January 11, 2024
Having a will is an important step for every responsible person who owns property. Making certain that the will is available after one’s death is the next important step, because a will won’t do much good if it can’t be found. If the signed copy of a will cannot be located, it may be presumed that it was revoked by being destroyed. However, the presumption can be overcome, as shown in this recent case.
As Patricia Lynch-Carbaugh aged, she had trouble keeping her household. She was estranged from her two sons. Patricia had a will executed by attorney Donna Wilson in 2018, and enrolled in a “maintenance program” that allowed for updating her estate planning documents at no additional cost. Patricia updated those plans three times, the last time being in July 2020. She paid for the maintenance program through August 2021, but Patricia died in March 2021.
That final update to the will included a specific disinheritance of the sons “for reasons personal to [Lynch-Carbaugh] and known to them.” After Patricia died, her executor was unable to locate the final will in the mess that her house had become. There was evidence of rodent infestation, and documents littered all over the home. The disarray was documented with photographic evidence. The executor produced a copy of the last will for probate.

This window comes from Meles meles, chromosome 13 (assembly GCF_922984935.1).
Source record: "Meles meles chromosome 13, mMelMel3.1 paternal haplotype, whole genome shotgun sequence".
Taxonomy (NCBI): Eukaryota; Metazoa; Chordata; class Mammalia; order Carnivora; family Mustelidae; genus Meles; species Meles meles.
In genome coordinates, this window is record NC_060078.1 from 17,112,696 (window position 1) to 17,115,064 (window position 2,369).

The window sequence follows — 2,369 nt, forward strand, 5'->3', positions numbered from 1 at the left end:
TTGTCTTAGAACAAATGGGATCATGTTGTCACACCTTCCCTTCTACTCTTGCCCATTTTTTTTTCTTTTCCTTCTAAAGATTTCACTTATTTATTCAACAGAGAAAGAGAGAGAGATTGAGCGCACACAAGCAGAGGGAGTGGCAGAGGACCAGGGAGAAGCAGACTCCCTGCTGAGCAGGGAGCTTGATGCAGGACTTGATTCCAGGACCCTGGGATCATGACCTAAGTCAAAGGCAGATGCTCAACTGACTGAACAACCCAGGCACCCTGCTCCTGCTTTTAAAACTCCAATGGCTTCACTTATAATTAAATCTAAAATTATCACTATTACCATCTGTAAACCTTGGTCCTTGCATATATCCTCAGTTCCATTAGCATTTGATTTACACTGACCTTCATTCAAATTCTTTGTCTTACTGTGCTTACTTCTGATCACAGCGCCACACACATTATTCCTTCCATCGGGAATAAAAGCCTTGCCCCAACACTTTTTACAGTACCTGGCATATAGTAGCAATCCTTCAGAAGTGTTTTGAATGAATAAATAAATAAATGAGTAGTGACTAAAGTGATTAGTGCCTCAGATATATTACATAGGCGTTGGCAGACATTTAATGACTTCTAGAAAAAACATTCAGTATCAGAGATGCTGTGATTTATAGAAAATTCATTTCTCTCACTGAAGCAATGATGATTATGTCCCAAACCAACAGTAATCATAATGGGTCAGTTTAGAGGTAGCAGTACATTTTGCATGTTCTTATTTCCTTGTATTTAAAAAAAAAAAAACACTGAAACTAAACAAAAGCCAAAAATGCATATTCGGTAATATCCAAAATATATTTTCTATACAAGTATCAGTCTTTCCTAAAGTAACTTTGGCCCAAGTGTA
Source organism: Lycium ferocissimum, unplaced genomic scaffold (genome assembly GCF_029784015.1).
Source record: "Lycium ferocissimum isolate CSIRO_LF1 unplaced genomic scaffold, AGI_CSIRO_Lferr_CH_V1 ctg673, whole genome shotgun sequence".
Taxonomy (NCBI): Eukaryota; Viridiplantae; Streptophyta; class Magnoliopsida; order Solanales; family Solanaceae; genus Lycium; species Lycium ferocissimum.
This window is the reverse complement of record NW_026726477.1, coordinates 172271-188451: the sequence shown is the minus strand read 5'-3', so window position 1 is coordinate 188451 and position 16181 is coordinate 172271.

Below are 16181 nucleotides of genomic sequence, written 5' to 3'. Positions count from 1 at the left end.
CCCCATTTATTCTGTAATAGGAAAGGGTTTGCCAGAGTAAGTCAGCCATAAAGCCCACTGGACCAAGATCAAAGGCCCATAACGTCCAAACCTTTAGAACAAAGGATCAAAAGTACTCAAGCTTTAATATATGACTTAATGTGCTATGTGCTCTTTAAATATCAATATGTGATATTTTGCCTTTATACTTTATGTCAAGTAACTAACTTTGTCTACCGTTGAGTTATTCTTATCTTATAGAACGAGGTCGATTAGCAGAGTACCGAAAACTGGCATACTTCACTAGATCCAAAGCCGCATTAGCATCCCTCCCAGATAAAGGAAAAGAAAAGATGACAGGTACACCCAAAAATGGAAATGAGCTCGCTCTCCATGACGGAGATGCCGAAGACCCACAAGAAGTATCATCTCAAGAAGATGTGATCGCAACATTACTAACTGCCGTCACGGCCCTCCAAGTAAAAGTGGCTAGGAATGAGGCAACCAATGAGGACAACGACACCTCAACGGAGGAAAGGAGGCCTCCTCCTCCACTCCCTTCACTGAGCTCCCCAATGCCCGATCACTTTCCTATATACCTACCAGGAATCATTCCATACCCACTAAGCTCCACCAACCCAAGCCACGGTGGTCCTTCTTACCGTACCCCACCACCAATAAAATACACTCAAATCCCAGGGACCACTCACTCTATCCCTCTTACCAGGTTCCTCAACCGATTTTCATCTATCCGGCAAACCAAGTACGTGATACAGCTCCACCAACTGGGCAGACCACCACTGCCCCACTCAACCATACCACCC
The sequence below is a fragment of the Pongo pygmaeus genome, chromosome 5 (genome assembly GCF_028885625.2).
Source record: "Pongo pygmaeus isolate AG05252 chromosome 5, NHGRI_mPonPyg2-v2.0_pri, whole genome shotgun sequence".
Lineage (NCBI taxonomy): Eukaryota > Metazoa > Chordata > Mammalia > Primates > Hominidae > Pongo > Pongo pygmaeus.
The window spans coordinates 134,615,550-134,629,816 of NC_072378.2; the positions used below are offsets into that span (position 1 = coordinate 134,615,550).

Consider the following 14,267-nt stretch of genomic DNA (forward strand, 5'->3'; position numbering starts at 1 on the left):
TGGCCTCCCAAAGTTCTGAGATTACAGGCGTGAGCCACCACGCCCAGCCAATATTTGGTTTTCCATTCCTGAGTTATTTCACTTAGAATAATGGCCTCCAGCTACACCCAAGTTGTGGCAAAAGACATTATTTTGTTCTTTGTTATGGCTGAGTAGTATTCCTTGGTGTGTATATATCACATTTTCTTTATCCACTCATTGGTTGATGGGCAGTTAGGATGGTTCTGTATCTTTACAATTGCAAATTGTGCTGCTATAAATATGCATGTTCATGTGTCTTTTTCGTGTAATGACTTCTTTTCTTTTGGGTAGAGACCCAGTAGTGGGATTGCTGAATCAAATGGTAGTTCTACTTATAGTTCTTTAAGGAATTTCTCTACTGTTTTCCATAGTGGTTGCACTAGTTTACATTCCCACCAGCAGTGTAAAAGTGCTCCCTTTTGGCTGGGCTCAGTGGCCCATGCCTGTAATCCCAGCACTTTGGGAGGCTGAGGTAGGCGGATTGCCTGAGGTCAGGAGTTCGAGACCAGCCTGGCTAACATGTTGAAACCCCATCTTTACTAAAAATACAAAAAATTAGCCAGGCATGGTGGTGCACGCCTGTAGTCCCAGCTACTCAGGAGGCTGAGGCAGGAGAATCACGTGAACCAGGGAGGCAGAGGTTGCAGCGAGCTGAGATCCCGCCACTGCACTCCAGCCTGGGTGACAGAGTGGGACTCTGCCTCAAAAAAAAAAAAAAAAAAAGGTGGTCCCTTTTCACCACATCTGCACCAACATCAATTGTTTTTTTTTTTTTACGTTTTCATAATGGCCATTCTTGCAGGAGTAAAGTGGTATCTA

The estranged sons objected that there is a presumption that, when a will cannot be located, it has been revoked by the testator through destruction. True, ruled the court, but the presumption may be overcome by clear and convincing evidence. Here, the condition of the house provided an explanation for the failure to locate the document. Given her subscription to the maintenance program, it was unlikely that Patricia would have revoked her will without consulting the attorney she had prepaid for services. There was no such consultation, nor any other indication from others that Patricia had entertained second thoughts about the July 2020 draft of the will.
The sons were evidently hoping that if the will were tossed, they would inherit Patricia’s estate by intestacy. But the court observed that “the explicit exclusions of her sons in her will indicated a clear desire that her estate not pass by intestacy; indeed, her lawyer testified that she was consistent that she wanted charities to inherit her estate.” Taken as a whole, the evidence overcame the presumption, and the sons lost.
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